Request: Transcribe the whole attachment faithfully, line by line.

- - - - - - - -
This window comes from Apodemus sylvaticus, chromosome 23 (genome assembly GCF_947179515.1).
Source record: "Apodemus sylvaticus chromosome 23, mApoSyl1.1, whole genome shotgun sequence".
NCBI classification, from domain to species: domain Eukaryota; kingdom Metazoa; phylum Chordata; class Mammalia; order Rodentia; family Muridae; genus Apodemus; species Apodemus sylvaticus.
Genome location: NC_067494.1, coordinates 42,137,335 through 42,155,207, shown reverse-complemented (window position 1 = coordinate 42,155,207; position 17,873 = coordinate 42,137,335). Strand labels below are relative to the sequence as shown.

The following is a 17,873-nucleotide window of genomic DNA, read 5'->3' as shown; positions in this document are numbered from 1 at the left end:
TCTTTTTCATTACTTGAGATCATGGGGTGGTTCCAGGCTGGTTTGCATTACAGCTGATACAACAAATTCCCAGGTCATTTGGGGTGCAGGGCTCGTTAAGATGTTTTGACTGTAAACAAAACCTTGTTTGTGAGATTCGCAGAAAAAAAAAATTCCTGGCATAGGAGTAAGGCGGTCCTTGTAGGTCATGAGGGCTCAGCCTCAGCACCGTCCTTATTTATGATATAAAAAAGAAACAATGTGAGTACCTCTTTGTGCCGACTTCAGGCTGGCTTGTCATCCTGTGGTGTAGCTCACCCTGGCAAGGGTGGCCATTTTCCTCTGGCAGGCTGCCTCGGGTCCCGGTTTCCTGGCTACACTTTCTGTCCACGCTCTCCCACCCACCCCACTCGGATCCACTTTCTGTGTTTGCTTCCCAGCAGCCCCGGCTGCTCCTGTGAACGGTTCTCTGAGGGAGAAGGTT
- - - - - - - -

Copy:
This window comes from Apodemus sylvaticus, chromosome 23 (genome assembly GCF_947179515.1).
Source record: "Apodemus sylvaticus chromosome 23, mApoSyl1.1, whole genome shotgun sequence".
NCBI classification, from domain to species: domain Eukaryota; kingdom Metazoa; phylum Chordata; class Mammalia; order Rodentia; family Muridae; genus Apodemus; species Apodemus sylvaticus.
Genome location: NC_067494.1, coordinates 42,137,335 through 42,155,207, shown reverse-complemented (window position 1 = coordinate 42,155,207; position 17,873 = coordinate 42,137,335). Strand labels below are relative to the sequence as shown.

The following is a 17,873-nucleotide window of genomic DNA, read 5'->3' as shown; positions in this document are numbered from 1 at the left end:
TCTTTTTCATTACTTGAGATCATGGGGTGGTTCCAGGCTGGTTTGCATTACAGCTGATACAACAAATTCCCAGGTCATTTGGGGTGCAGGGCTCGTTAAGATGTTTTGACTGTAAACAAAACCTTGTTTGTGAGATTCGCAGAAAAAAAAAATTCCTGGCATAGGAGTAAGGCGGTCCTTGTAGGTCATGAGGGCTCAGCCTCAGCACCGTCCTTATTTATGATATAAAAAAGAAACAATGTGAGTACCTCTTTGTGCCGACTTCAGGCTGGCTTGTCATCCTGTGGTGTAGCTCACCCTGGCAAGGGTGGCCATTTTCCTCTGGCAGGCTGCCTCGGGTCCCGGTTTCCTGGCTACACTTTCTGTCCACGCTCTCCCACCCACCCCACTCGGATCCACTTTCTGTGTTTGCTTCCCAGCAGCCCCGGCTGCTCCTGTGAACGGTTCTCTGAGGGAGAAGGTT